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For Both Parties, a Time to Dream of What Could Be

Republicans hope for undivided control of Congress. Democrats want to retake the House. Each has an ambitious agenda.

October 30, 2002|Nick Anderson | Times Staff Writer

WASHINGTON--With midterm elections less than a week away, the nation's capital is a city of dreamers.

Republicans yearn to recover what they suddenly lost last year when a single senator quit the party: undivided control of Congress, to complement the GOP's hold on the White House.

Democrats, with a tenuous grip on the Senate, hope to overcome difficult odds and capture the House for the first time in eight years.

Whichever party triumphs in the House and Senate elections, their majority margins are likely to be narrow, but the policy consequences will be huge. A Republican Congress would mobilize behind President Bush's conservative agenda if he seeks reelection in 2004. A Democratic Congress would unleash liberal legislative voices stymied for eight years and could throw Bush onto the defensive.

A divided Congress presumably would mean further stalemate that would leave both parties pointing fingers of blame and major disputes unresolved. Among them: Should Congress extend, accelerate or freeze tax cuts scheduled to expire in eight years? Should Social Security be overhauled? How much should the government prod domestic energy production? To what extent should the government help lower prescription drug prices or guarantee new rights to medical patients? Should the rules for immigration change?

If Republicans control both chambers, they will be able to pick up where they left off when Sen. James M. Jeffords of Vermont became an independent and tipped the Senate into Democratic hands.

That would mean a push to make permanent, or even accelerate, parts of the $1.35-trillion tax cut enacted last year during the four months when the GOP controlled both ends of Pennsylvania Avenue. Currently, the tax cut is to expire at the end of 2010.

Republicans want to make permanent what is now a temporary repeal of the estate tax--an idea that appeals to some centrist Democrats--and lock in reductions in individual income tax rates, cuts for married couples and various education-related and retirement-savings tax breaks.

Lately, Republicans have also talked about reducing taxes for stockholders whose portfolios have been battered by the market's plunge.

Thomas E. Mann, an analyst at the Brookings Institution, calls tax policy "a big mega-question" facing the next Congress.

A Republican Congress also would give new momentum to stalled Bush initiatives to allow oil drilling in the Arctic National Wildlife Refuge, create a Department of Homeland Security with strong management authority and bolster government cooperation with faith-based charities.

A Republican Senate, in particular, would give the administration enormous leverage on judicial and executive nominations. Stalled Bush picks for the federal bench--including two rejected this year by the Democratic-led Judiciary Committee--would get new life.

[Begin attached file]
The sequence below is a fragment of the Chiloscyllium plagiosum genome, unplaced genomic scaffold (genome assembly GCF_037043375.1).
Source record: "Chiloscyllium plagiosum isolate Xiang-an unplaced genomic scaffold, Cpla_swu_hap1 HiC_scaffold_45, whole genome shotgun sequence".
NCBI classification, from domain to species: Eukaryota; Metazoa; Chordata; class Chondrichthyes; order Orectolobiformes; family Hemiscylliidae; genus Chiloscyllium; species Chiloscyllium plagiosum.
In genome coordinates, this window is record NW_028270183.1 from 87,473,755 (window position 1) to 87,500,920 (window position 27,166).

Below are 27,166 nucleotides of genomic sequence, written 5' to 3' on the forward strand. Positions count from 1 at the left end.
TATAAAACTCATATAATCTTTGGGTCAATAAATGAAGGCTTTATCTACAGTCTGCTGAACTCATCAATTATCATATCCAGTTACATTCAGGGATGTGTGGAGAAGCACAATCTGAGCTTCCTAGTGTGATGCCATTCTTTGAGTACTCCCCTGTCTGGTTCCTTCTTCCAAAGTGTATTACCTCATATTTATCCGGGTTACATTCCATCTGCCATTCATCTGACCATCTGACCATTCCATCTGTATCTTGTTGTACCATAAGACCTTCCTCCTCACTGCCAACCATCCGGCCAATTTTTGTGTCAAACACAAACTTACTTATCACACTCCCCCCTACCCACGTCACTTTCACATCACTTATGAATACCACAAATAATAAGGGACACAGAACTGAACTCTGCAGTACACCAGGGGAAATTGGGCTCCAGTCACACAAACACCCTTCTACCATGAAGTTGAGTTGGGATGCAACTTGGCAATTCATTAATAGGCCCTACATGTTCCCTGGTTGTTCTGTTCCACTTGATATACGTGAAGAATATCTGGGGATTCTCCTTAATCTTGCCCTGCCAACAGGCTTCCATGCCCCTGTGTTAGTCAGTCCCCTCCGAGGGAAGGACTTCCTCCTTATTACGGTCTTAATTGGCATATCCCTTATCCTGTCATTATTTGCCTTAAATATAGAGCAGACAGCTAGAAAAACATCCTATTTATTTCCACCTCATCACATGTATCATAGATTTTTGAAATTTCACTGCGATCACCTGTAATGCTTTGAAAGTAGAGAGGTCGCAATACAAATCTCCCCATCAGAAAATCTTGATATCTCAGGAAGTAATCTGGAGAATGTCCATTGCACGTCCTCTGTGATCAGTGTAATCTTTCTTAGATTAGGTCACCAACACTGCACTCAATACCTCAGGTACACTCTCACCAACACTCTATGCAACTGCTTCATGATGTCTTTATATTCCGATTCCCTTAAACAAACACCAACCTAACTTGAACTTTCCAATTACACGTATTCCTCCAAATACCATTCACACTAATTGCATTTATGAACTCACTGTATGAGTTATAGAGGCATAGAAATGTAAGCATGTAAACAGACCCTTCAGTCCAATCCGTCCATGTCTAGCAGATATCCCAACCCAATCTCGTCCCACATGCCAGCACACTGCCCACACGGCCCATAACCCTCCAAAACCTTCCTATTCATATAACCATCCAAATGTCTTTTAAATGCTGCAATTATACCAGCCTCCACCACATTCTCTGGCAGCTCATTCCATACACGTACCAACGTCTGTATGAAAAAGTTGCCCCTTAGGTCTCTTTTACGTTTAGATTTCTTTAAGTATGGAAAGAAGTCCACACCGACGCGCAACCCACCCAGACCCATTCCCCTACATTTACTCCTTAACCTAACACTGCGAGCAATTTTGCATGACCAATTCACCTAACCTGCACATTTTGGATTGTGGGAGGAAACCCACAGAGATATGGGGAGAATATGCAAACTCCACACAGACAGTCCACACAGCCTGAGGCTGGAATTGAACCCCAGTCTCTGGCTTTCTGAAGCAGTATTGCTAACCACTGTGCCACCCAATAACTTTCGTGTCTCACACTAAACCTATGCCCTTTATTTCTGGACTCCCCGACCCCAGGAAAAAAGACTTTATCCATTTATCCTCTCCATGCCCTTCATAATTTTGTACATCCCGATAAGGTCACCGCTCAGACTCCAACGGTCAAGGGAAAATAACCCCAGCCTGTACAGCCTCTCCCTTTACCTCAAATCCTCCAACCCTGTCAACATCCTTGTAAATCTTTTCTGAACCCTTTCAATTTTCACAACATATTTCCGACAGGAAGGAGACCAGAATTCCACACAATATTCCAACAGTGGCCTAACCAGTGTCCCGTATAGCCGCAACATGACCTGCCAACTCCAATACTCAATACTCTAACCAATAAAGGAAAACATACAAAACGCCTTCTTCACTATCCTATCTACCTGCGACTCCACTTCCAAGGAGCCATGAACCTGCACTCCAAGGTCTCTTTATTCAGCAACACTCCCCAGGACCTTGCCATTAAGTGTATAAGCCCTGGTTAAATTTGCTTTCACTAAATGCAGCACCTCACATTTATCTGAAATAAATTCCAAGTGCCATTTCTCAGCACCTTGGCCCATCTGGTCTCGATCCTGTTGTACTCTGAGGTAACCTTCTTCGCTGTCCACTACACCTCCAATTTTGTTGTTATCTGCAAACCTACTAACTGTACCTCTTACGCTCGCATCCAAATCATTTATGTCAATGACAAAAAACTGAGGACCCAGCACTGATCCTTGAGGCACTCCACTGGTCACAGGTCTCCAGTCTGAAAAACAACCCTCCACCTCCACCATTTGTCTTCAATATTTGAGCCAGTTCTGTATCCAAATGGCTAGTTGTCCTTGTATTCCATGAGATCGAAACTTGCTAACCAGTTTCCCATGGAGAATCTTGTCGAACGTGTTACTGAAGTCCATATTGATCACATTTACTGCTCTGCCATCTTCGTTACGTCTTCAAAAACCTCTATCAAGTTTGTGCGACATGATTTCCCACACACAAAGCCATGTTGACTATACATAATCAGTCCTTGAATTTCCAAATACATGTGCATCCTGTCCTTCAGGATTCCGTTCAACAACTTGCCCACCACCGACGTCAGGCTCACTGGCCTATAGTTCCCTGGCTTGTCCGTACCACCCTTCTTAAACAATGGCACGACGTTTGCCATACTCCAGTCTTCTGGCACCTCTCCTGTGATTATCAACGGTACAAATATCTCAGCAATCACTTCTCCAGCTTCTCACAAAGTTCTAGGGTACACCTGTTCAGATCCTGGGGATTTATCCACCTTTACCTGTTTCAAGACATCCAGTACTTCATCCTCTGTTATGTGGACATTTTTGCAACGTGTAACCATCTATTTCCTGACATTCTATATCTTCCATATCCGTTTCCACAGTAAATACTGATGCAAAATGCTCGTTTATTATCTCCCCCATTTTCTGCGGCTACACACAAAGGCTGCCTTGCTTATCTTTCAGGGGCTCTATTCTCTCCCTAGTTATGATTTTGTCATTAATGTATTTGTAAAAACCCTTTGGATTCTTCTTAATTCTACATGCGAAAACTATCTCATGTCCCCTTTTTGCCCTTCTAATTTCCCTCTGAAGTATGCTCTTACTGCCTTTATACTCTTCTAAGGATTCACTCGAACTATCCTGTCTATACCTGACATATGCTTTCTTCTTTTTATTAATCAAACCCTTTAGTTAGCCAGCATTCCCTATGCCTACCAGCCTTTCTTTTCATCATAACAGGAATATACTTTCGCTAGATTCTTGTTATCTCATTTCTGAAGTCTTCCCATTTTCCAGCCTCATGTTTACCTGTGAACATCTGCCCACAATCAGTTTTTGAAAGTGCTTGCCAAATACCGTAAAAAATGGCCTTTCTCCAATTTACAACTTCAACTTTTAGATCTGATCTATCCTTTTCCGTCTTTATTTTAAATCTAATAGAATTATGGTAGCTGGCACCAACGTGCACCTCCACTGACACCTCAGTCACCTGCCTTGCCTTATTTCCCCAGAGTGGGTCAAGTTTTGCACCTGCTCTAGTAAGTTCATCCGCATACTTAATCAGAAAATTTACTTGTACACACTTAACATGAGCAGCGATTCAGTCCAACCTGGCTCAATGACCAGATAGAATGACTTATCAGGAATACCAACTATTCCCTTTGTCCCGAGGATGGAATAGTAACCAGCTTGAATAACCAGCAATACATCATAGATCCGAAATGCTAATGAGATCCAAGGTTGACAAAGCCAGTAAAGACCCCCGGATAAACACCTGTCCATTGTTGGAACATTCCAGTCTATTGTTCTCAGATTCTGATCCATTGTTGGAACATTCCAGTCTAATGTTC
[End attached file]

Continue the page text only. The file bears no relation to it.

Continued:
Ideological battles expected over Supreme Court vacancies in the second half of Bush's term also would be deeply influenced. The nine-member high court would seem due for a change; the last justice confirmed was Stephen G. Breyer in 1994.

People for the American Way, a liberal group that has opposed Bush's judicial nominations, contends that a GOP-led Senate "could guarantee a Supreme Court controlled by the far right for decades."

While Democrats and their allies raise such alarms about the prospect of GOP dominance in Washington, Republicans deride the status quo -- a Congress so deadlocked that it has failed this year to pass a federal budget.

"Give us a chance," said Sen. Trent Lott of Mississippi, the anticipated majority leader in a GOP Senate. "Let us have the Congress and the presidency working together and see if we can produce."

Lott said his first move would be to call for votes on more than 80 stalled nominations, including the nomination of a judge from his home state to an appellate court. That nominee, Judge Charles Pickering, was rejected by Senate Judiciary Democrats.

Despite a closing campaign blitz by Bush himself, it is entirely possible that voters will keep Congress just as it is. It is also conceivable that Republicans could lose their slim House majority. The GOP now holds 223 of 435 House seats; meaning a loss of just six seats would cost the party its majority.

If Democrats gain the House--no matter who wins the Senate--they would be able to move onto the legislative offensive with a rap of the speaker's gavel.

Leading House Democrats envision a new push to raise the minimum wage, extend unemployment benefits, enforce environmental regulations, reform pension systems and stimulate the economy through a one-time, $200-billion package of spending and tax cuts for working-class families and businesses.

They also have proposed an amnesty program for illegal immigrants who have lived for some years in the United States, held jobs and passed a background check.

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